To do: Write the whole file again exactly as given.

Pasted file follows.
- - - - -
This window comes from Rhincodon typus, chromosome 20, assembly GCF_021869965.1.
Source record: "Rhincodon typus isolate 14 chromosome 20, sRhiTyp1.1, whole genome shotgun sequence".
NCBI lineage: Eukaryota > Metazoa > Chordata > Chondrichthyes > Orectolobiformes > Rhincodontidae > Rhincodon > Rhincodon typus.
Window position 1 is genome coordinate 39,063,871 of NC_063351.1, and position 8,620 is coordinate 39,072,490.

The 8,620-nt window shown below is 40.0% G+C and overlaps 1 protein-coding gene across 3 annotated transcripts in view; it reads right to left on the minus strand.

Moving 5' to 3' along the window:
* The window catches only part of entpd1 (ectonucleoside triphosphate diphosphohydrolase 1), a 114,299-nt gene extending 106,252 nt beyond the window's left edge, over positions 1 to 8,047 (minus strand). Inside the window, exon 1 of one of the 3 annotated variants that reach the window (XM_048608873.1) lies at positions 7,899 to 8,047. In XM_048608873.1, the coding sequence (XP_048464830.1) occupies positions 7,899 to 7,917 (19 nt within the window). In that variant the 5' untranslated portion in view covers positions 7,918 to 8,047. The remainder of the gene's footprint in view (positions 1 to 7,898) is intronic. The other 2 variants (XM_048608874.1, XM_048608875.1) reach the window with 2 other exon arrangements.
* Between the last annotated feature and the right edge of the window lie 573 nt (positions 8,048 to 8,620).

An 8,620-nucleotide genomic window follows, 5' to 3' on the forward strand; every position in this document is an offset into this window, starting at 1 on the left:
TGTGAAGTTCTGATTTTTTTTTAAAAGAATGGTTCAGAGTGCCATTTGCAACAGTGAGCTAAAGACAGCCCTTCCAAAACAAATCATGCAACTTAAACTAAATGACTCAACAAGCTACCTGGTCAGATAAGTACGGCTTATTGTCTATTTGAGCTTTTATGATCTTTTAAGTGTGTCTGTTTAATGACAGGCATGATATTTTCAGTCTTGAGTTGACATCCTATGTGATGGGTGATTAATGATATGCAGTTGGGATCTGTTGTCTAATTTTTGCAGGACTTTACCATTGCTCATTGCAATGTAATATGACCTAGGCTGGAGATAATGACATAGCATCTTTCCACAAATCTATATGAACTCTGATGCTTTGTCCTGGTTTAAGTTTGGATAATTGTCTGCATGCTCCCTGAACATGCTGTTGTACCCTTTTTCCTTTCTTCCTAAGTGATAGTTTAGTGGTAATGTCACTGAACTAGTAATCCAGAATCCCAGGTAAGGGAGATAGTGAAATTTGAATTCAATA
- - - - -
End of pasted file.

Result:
This window comes from Rhincodon typus, chromosome 20, assembly GCF_021869965.1.
Source record: "Rhincodon typus isolate 14 chromosome 20, sRhiTyp1.1, whole genome shotgun sequence".
NCBI lineage: Eukaryota > Metazoa > Chordata > Chondrichthyes > Orectolobiformes > Rhincodontidae > Rhincodon > Rhincodon typus.
Window position 1 is genome coordinate 39,063,871 of NC_063351.1, and position 8,620 is coordinate 39,072,490.

The 8,620-nt window shown below is 40.0% G+C and overlaps 1 protein-coding gene across 3 annotated transcripts in view; it reads right to left on the minus strand.

Moving 5' to 3' along the window:
* The window catches only part of entpd1 (ectonucleoside triphosphate diphosphohydrolase 1), a 114,299-nt gene extending 106,252 nt beyond the window's left edge, over positions 1 to 8,047 (minus strand). Inside the window, exon 1 of one of the 3 annotated variants that reach the window (XM_048608873.1) lies at positions 7,899 to 8,047. In XM_048608873.1, the coding sequence (XP_048464830.1) occupies positions 7,899 to 7,917 (19 nt within the window). In that variant the 5' untranslated portion in view covers positions 7,918 to 8,047. The remainder of the gene's footprint in view (positions 1 to 7,898) is intronic. The other 2 variants (XM_048608874.1, XM_048608875.1) reach the window with 2 other exon arrangements.
* Between the last annotated feature and the right edge of the window lie 573 nt (positions 8,048 to 8,620).

An 8,620-nucleotide genomic window follows, 5' to 3' on the forward strand; every position in this document is an offset into this window, starting at 1 on the left:
TGTGAAGTTCTGATTTTTTTTTAAAAGAATGGTTCAGAGTGCCATTTGCAACAGTGAGCTAAAGACAGCCCTTCCAAAACAAATCATGCAACTTAAACTAAATGACTCAACAAGCTACCTGGTCAGATAAGTACGGCTTATTGTCTATTTGAGCTTTTATGATCTTTTAAGTGTGTCTGTTTAATGACAGGCATGATATTTTCAGTCTTGAGTTGACATCCTATGTGATGGGTGATTAATGATATGCAGTTGGGATCTGTTGTCTAATTTTTGCAGGACTTTACCATTGCTCATTGCAATGTAATATGACCTAGGCTGGAGATAATGACATAGCATCTTTCCACAAATCTATATGAACTCTGATGCTTTGTCCTGGTTTAAGTTTGGATAATTGTCTGCATGCTCCCTGAACATGCTGTTGTACCCTTTTTCCTTTCTTCCTAAGTGATAGTTTAGTGGTAATGTCACTGAACTAGTAATCCAGAATCCCAGGTAAGGGAGATAGTGAAATTTGAATTCAATA